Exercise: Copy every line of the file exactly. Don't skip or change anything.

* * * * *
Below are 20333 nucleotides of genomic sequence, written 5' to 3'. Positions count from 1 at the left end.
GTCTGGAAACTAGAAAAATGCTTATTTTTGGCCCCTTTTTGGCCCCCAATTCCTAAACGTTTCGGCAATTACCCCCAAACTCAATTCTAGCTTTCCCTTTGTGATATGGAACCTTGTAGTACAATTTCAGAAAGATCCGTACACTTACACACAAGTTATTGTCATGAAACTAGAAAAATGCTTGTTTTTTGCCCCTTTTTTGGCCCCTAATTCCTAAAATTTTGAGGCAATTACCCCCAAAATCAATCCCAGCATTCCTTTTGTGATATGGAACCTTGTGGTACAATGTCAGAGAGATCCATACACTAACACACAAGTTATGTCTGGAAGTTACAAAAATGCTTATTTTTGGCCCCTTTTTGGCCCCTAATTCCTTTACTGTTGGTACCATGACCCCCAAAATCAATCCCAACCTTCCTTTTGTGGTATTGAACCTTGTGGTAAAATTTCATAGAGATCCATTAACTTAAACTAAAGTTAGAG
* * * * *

Below are 20333 nucleotides of genomic sequence, written 5' to 3'. Positions count from 1 at the left end.
GTCTGGAAACTAGAAAAATGCTTATTTTTGGCCCCTTTTTGGCCCCCAATTCCTAAACGTTTCGGCAATTACCCCCAAACTCAATTCTAGCTTTCCCTTTGTGATATGGAACCTTGTAGTACAATTTCAGAAAGATCCGTACACTTACACACAAGTTATTGTCATGAAACTAGAAAAATGCTTGTTTTTTGCCCCTTTTTTGGCCCCTAATTCCTAAAATTTTGAGGCAATTACCCCCAAAATCAATCCCAGCATTCCTTTTGTGATATGGAACCTTGTGGTACAATGTCAGAGAGATCCATACACTAACACACAAGTTATGTCTGGAAGTTACAAAAATGCTTATTTTTGGCCCCTTTTTGGCCCCTAATTCCTTTACTGTTGGTACCATGACCCCCAAAATCAATCCCAACCTTCCTTTTGTGGTATTGAACCTTGTGGTAAAATTTCATAGAGATCCATTAACTTAAACTAAAGTTAGAG